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‘More accurate’ Down's test considered for NHS

Researchers are launching a study to see whether a more accurate test for Down’s syndrome should be offered to pregnant women on the NHS.

The study will be carried out at Great Ormond Street Hospital for Children in London and could result in a recommendation that women receive the test early in pregnancy.

Non-invasive prenatal testing (NIPT) can predict with 99% accuracy whether a baby has Down’s but is currently only available in private hospitals.

The blood test detects a baby’s genetic material and does not carry any risk of miscarriage like current invasive tests.

At present, testing for Down’s involves a combination of an ultrasound scan of the baby and a blood test for the mother.

Experts then estimate a woman’s chance of having a baby with Down’s.

Those found to be at higher risk can opt for invasive tests - amniocentesis or chorionic villus sampling.

Both carry a one in 100 risk of miscarriage.

The new NIPT also screens for the rare genetic conditions Edward’s syndrome and Patau syndrome.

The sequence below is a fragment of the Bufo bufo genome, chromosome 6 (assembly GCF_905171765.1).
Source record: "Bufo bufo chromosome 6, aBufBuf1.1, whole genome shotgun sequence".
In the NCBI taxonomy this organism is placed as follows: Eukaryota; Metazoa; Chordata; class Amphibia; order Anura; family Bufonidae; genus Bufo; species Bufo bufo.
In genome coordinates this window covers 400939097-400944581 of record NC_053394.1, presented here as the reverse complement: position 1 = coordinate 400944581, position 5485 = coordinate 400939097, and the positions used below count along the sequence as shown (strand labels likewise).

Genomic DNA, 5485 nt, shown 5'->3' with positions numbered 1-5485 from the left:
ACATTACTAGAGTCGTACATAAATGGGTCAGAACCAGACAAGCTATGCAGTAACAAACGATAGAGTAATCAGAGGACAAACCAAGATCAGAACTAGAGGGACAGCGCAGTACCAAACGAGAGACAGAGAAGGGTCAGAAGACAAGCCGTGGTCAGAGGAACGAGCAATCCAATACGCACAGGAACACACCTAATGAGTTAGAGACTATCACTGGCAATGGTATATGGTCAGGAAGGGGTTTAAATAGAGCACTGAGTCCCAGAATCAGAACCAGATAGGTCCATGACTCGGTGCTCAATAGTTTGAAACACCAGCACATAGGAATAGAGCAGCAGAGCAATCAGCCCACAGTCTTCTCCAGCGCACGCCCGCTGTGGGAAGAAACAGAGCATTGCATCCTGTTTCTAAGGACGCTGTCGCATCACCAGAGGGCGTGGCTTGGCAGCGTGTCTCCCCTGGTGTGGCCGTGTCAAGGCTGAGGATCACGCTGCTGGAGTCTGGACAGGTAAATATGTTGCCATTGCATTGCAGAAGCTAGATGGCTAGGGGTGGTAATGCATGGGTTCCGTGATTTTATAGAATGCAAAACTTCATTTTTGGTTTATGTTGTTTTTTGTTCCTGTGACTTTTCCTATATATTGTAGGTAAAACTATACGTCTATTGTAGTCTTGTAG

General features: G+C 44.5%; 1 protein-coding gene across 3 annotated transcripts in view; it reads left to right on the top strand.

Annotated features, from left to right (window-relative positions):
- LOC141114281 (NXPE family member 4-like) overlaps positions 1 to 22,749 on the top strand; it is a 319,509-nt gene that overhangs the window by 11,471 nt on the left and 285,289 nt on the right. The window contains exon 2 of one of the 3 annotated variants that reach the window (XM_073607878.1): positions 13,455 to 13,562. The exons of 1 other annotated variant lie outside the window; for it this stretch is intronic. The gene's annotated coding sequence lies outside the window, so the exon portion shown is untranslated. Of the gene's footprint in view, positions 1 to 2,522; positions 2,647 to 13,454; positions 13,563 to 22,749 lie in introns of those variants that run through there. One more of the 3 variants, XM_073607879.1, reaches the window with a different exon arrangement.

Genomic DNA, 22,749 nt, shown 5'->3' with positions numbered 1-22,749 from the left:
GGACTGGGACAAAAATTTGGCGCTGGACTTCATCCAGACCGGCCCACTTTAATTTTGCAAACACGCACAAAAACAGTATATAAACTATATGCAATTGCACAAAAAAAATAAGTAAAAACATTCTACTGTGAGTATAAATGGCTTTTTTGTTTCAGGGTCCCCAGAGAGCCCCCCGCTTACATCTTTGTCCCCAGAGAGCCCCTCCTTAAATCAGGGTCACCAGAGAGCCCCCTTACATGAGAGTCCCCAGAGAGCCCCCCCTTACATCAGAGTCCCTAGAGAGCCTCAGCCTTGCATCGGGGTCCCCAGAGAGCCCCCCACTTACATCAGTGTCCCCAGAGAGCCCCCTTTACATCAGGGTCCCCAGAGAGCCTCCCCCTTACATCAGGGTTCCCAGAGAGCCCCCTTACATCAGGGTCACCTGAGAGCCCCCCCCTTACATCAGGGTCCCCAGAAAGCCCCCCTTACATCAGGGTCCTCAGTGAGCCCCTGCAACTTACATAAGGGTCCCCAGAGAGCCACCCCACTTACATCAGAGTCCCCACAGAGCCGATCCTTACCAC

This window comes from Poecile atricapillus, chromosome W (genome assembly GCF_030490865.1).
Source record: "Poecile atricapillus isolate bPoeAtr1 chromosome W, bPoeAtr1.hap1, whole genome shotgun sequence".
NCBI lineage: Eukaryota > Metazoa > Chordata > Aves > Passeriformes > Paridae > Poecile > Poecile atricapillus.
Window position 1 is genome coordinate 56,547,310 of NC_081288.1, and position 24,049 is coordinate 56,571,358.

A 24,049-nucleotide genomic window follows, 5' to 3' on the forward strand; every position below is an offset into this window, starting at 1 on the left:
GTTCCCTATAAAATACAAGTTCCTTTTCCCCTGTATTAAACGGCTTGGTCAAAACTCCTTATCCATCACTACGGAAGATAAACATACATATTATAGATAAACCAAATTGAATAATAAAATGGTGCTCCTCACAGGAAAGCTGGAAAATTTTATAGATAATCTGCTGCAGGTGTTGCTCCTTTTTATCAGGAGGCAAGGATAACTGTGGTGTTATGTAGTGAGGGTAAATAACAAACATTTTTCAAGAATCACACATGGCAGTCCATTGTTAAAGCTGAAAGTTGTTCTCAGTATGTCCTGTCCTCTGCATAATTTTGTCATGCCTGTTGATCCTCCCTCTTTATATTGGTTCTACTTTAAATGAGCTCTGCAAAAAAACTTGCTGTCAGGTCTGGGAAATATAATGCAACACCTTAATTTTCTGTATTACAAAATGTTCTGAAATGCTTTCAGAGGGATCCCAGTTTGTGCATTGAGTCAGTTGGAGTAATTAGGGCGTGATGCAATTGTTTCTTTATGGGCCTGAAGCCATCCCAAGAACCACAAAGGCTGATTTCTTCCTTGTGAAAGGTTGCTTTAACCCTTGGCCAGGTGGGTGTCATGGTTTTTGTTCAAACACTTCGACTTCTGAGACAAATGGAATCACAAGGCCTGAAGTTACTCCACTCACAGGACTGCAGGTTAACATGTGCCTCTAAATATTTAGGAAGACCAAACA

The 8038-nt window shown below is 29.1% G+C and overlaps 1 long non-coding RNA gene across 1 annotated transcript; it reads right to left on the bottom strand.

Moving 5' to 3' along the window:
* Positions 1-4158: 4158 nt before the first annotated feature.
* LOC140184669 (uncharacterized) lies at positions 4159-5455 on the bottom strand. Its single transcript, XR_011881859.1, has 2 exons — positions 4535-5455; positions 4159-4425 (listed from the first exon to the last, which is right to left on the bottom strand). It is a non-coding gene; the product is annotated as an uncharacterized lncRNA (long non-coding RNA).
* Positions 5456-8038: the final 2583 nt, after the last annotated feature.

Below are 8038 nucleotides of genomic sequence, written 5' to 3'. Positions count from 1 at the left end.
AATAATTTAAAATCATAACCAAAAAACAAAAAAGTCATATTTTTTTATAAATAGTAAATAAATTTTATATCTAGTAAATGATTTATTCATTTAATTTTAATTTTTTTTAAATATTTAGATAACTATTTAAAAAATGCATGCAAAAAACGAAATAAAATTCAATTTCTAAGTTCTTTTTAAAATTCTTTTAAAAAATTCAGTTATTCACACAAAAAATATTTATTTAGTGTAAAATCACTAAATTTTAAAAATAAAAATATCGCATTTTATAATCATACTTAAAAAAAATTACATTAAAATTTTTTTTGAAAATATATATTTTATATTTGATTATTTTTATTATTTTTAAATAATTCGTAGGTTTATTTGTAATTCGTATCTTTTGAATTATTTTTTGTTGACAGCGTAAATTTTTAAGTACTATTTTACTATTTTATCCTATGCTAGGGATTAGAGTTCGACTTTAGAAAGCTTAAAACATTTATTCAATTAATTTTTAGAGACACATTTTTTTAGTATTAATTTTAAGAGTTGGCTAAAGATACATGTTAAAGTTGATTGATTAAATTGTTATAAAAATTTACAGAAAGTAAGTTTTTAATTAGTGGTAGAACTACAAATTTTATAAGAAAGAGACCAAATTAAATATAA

Lyn Chitty, professor of genetics and foetal medicine at Great Ormond Street and lead investigator, said: “This study will look at whether NIPT can improve the safety and accuracy of screening for Down’s syndrome.

“At present, pregnant women who are shown to be at a higher risk of having a baby with Down’s syndrome are offered invasive follow-up tests which carry a risk of miscarriage.

“It is hoped that the introduction of NIPT will reduce the number of these invasive tests, while detecting more cases of Down’s syndrome than we currently do.

“We will also evaluate the views, opinions and experiences of women and health professionals.

“One of the very important aspects of our study is looking at ways to ensure women understand the test and the implications of the results so that they can choose whether or not to have it.”

The study, which starts this month, is funded by the National Institute for Health Research (NIHR) and has been developed in close collaboration with the UK National Screening Committee (UK NSC).

About 750 babies with Down’s syndrome are born in the UK each year.

Readers' comments (1)

  • More positive tests=more abortions and what about the 1 in 100 false results. I know personally women who have been tested, iinvasively and told the baby was Down's Syndrome but they went ahead with pregnancy and received very cold treatment from the staff. Their babies were born normal. Abnormality should NOT carry the death penalty, i.e baby torn from, what should be the safest place, it's mothers womb

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